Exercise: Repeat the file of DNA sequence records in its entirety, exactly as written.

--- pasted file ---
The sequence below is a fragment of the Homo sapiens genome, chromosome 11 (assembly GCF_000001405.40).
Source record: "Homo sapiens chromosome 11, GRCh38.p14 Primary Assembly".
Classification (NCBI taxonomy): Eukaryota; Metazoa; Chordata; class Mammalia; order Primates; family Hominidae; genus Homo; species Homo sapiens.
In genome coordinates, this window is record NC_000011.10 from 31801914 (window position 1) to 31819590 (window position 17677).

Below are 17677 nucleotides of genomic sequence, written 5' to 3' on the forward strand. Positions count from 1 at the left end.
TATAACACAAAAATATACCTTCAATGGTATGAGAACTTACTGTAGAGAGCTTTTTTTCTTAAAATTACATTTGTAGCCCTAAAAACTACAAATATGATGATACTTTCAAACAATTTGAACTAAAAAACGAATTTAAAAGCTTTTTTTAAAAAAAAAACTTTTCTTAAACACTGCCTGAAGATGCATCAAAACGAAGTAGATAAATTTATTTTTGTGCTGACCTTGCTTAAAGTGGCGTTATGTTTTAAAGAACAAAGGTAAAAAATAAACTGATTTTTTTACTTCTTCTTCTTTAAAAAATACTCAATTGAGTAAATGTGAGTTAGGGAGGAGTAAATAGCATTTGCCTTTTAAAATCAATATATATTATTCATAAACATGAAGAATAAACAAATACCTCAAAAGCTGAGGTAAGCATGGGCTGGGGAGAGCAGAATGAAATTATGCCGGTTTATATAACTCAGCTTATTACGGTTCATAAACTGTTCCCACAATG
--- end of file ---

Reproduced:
The sequence below is a fragment of the Homo sapiens genome, chromosome 11 (assembly GCF_000001405.40).
Source record: "Homo sapiens chromosome 11, GRCh38.p14 Primary Assembly".
Classification (NCBI taxonomy): Eukaryota; Metazoa; Chordata; class Mammalia; order Primates; family Hominidae; genus Homo; species Homo sapiens.
In genome coordinates, this window is record NC_000011.10 from 31801914 (window position 1) to 31819590 (window position 17677).

Below are 17677 nucleotides of genomic sequence, written 5' to 3' on the forward strand. Positions count from 1 at the left end.
TATAACACAAAAATATACCTTCAATGGTATGAGAACTTACTGTAGAGAGCTTTTTTTCTTAAAATTACATTTGTAGCCCTAAAAACTACAAATATGATGATACTTTCAAACAATTTGAACTAAAAAACGAATTTAAAAGCTTTTTTTAAAAAAAAAACTTTTCTTAAACACTGCCTGAAGATGCATCAAAACGAAGTAGATAAATTTATTTTTGTGCTGACCTTGCTTAAAGTGGCGTTATGTTTTAAAGAACAAAGGTAAAAAATAAACTGATTTTTTTACTTCTTCTTCTTTAAAAAATACTCAATTGAGTAAATGTGAGTTAGGGAGGAGTAAATAGCATTTGCCTTTTAAAATCAATATATATTATTCATAAACATGAAGAATAAACAAATACCTCAAAAGCTGAGGTAAGCATGGGCTGGGGAGAGCAGAATGAAATTATGCCGGTTTATATAACTCAGCTTATTACGGTTCATAAACTGTTCCCACAATG